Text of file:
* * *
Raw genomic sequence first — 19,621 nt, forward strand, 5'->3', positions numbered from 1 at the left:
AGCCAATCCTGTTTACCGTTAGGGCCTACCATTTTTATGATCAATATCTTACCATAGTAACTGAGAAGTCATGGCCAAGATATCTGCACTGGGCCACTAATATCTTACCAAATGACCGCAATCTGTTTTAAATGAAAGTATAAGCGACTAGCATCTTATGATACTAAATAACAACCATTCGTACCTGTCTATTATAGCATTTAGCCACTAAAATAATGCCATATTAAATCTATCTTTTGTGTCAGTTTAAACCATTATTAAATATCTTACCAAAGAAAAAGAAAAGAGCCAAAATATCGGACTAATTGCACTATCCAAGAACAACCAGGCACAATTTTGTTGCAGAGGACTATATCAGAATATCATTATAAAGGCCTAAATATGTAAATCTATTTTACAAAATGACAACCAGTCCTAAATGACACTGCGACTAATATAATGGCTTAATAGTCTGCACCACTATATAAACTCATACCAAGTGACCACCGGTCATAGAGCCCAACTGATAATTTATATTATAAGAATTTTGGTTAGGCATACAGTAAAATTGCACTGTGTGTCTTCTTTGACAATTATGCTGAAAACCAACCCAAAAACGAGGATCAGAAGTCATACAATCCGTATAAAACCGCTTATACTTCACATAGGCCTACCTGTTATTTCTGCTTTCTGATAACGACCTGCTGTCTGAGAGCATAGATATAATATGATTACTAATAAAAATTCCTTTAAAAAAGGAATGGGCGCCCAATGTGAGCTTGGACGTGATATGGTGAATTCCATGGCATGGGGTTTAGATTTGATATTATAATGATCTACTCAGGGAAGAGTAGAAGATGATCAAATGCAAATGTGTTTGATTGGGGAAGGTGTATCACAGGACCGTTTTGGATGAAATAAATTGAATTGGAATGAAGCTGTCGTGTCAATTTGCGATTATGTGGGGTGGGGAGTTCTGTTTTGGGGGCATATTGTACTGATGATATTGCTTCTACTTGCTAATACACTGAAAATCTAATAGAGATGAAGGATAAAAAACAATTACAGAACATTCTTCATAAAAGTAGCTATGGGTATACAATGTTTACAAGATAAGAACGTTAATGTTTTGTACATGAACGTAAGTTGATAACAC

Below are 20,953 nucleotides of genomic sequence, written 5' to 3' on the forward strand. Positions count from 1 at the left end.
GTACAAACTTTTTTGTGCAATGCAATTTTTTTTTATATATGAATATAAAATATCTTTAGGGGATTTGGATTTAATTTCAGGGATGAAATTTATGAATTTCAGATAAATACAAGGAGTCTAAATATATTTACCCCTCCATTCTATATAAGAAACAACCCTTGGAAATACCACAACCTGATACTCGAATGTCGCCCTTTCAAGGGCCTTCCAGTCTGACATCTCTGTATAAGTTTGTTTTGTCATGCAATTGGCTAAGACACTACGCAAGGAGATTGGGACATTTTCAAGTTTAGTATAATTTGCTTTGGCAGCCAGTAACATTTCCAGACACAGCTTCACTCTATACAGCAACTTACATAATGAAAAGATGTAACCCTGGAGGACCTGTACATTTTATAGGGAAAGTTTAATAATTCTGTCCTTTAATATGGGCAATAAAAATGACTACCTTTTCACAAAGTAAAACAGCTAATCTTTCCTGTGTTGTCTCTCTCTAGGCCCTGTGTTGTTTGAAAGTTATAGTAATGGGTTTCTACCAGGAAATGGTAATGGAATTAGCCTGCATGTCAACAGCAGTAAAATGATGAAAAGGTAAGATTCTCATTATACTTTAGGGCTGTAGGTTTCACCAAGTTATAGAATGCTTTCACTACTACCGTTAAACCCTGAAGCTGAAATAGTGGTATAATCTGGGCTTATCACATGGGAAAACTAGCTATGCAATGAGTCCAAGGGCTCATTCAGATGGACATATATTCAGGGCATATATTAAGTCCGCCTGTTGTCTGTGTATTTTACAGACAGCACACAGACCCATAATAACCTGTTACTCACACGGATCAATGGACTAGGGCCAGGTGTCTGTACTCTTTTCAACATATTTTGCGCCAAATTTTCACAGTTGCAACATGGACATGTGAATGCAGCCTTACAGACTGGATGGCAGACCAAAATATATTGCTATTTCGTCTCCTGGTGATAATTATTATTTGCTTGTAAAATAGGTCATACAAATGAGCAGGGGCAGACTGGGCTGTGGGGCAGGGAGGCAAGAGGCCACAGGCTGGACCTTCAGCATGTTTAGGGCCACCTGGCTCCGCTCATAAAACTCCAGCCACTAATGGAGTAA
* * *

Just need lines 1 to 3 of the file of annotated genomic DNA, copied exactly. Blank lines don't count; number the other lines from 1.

Raw genomic sequence first — 19,621 nt, forward strand, 5'->3', positions numbered from 1 at the left:
AGCCAATCCTGTTTACCGTTAGGGCCTACCATTTTTATGATCAATATCTTACCATAGTAACTGAGAAGTCATGGCCAAGATATCTGCACTGGGCCACTAATATCTTACCAAATGACCGCAATCTGTTTTAAATGAAAGTATAAGCGACTAGCATCTTATGATACTAAATAACAACCATTCGTACCTGTCTATTATAGCATTTAGCCACTAAAATAATGCCATATTAAATCTATCTTTTGTGTCAGTTTAAACCATTATTAAATATCTTACCAAAGAAAAAGAAAAGAGCCAAAATATCGGACTAATTGCACTATCCAAGAACAACCAGGCACAATTTTGTTGCAGAGGACTATATCAGAATATCATTATAAAGGCCTAAATATGTAAATCTATTTTACAAAATGACAACCAGTCCTAAATGACACTGCGACTAATATAATGGCTTAATAGTCTGCACCACTATATAAACTCATACCAAGTGACCACCGGTCATAGAGCCCAACTGATAATTTATATTATAAGAATTTTGGTTAGGCATACAGTAAAATTGCACTGTGTGTCTTCTTTGACAATTATGCTGAAAACCAACCCAAAAACGAGGATCAGAAGTCATACAATCCGTATAAAACCGCTTATACTTCACATAGGCCTACCTGTTATTTCTGCTTTCTGATAACGACCTGCTGTCTGAGAGCATAGATATAATATGATTACTAATAAAAATTCCTTTAAAAAAGGAATGGGCGCCCAATGTGAGCTTGGACGTGATATGGTGAATTCCATGGCATGGGGTTTAGATTTGATATTATAATGATCTACTCAGGGAAGAGTAGAAGATGATCAAATGCAAATGTGTTTGATTGGGGAAGGTGTATCACAGGACCGTTTTGGATGAAATAAATTGAATTGGAATGAAGCTGTCGTGTCAATTTGCGATTATGTGGGGTGGGGAGTTCTGTTTTGGGGGCATATTGTACTGATGATATTGCTTCTACTTGCTAATACACTGAAAATCTAATAGAGATGAAGGATAAAAAACAATTACAGAACATTCTTCATAAAAGTAGCTATGGGTATACAATGTTTACAAGATAAGAACGTTAATGTTTTGTACATGAACGTAAGTTGATAACAC

Below are 20,953 nucleotides of genomic sequence, written 5' to 3' on the forward strand. Positions count from 1 at the left end.